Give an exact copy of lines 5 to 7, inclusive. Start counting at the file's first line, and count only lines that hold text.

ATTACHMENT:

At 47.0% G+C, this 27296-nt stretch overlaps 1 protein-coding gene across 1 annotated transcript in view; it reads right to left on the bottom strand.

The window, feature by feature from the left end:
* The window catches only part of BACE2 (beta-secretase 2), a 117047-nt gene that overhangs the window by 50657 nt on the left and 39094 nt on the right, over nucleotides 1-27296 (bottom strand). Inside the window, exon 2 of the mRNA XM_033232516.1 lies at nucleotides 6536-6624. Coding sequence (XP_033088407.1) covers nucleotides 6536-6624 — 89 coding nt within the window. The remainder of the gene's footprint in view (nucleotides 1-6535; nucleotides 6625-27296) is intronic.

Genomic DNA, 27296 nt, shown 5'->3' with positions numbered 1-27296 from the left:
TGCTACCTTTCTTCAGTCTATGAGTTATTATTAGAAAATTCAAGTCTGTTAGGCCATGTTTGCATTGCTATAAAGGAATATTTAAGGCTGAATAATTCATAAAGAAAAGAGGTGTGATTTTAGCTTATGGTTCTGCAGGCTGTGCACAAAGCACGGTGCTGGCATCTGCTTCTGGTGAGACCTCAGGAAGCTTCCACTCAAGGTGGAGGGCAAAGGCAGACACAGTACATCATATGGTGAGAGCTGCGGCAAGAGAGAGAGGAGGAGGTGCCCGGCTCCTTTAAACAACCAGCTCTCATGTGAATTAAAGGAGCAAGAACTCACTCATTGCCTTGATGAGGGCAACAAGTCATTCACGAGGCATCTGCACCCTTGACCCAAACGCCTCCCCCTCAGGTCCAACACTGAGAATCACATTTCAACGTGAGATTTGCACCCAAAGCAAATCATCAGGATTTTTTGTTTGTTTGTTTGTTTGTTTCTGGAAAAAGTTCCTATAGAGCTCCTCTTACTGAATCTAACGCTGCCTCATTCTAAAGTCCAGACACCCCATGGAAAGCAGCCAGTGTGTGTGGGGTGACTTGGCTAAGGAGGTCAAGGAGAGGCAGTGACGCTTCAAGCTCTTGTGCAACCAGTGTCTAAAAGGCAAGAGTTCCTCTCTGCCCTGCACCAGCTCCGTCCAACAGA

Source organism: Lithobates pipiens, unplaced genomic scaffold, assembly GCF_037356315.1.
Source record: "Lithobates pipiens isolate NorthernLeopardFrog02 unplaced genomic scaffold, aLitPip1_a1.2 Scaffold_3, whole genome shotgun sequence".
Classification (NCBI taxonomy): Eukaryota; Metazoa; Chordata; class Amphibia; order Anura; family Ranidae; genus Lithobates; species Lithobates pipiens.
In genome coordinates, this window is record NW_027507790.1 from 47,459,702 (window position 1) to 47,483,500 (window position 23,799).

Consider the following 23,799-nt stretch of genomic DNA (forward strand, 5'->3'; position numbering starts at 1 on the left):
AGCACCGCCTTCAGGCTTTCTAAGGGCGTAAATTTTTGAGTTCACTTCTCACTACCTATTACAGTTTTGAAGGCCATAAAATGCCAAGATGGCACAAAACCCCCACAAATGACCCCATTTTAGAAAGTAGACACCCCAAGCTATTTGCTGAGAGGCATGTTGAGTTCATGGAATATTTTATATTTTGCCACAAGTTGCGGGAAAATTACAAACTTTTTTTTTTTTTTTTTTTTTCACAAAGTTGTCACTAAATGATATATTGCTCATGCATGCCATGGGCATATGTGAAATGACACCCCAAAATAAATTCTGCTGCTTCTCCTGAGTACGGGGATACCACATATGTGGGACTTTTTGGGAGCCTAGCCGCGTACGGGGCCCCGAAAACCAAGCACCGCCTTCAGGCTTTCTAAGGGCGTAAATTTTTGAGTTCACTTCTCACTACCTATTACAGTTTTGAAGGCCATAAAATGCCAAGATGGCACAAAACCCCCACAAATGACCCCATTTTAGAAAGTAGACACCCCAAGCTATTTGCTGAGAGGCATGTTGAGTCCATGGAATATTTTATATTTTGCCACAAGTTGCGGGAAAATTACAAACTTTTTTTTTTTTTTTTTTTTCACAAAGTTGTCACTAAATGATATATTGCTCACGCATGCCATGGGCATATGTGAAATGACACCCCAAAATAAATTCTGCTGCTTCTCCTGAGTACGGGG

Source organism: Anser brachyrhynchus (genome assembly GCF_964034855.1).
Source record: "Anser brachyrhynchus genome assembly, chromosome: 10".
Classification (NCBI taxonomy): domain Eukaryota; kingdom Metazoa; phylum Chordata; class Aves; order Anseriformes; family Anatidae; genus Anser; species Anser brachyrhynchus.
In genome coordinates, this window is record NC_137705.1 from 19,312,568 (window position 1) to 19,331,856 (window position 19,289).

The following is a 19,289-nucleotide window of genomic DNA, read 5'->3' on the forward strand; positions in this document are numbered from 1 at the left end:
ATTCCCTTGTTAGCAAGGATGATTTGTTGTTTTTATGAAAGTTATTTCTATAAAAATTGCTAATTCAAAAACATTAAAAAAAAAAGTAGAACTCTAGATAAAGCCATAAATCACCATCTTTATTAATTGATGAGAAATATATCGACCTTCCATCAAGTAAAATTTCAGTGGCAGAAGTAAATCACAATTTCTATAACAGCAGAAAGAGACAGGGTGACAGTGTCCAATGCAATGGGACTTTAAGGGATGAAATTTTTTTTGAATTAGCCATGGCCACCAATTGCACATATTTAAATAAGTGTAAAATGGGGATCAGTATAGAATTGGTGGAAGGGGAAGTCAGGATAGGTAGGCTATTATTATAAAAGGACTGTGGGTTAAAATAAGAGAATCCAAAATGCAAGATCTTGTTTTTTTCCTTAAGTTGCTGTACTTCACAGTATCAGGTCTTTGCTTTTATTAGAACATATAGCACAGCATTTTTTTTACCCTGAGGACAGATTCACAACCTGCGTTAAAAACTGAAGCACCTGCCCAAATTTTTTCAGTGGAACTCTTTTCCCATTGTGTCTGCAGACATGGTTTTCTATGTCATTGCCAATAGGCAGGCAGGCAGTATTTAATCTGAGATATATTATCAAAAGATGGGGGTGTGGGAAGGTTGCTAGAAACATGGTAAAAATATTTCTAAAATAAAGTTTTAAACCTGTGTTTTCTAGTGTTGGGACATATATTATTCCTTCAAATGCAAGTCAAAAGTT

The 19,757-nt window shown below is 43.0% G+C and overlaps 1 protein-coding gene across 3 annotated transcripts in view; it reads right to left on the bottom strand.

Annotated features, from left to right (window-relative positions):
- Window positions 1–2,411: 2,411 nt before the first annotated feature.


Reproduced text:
TGCTACCTTTCTTCAGTCTATGAGTTATTATTAGAAAATTCAAGTCTGTTAGGCCATGTTTGCATTGCTATAAAGGAATATTTAAGGCTGAATAATTCATAAAGAAAAGAGGTGTGATTTTAGCTTATGGTTCTGCAGGCTGTGCACAAAGCACGGTGCTGGCATCTGCTTCTGGTGAGACCTCAGGAAGCTTCCACTCAAGGTGGAGGGCAAAGGCAGACACAGTACATCATATGGTGAGAGCTGCGGCAAGAGAGAGAGGAGGAGGTGCCCGGCTCCTTTAAACAACCAGCTCTCATGTGAATTAAAGGAGCAAGAACTCACTCATTGCCTTGATGAGGGCAACAAGTCATTCACGAGGCATCTGCACCCTTGACCCAAACGCCTCCCCCTCAGGTCCAACACTGAGAATCACATTTCAACGTGAGATTTGCACCCAAAGCAAATCATCAGGATTTTTTGTTTGTTTGTTTGTTTGTTTCTGGAAAAAGTTCCTATAGAGCTCCTCTTACTGAATCTAACGCTGCCTCATTCTAAAGTCCAGACACCCCATGGAAAGCAGCCAGTGTGTGTGGGGTGACTTGGCTAAGGAGGTCAAGGAGAGGCAGTGACGCTTCAAGCTCTTGTGCAACCAGTGTCTAAAAGGCAAGAGTTCCTCTCTGCCCTGCACCAGCTCCGTCCAACAGA

Source organism: Lithobates pipiens, unplaced genomic scaffold, assembly GCF_037356315.1.
Source record: "Lithobates pipiens isolate NorthernLeopardFrog02 unplaced genomic scaffold, aLitPip1_a1.2 Scaffold_3, whole genome shotgun sequence".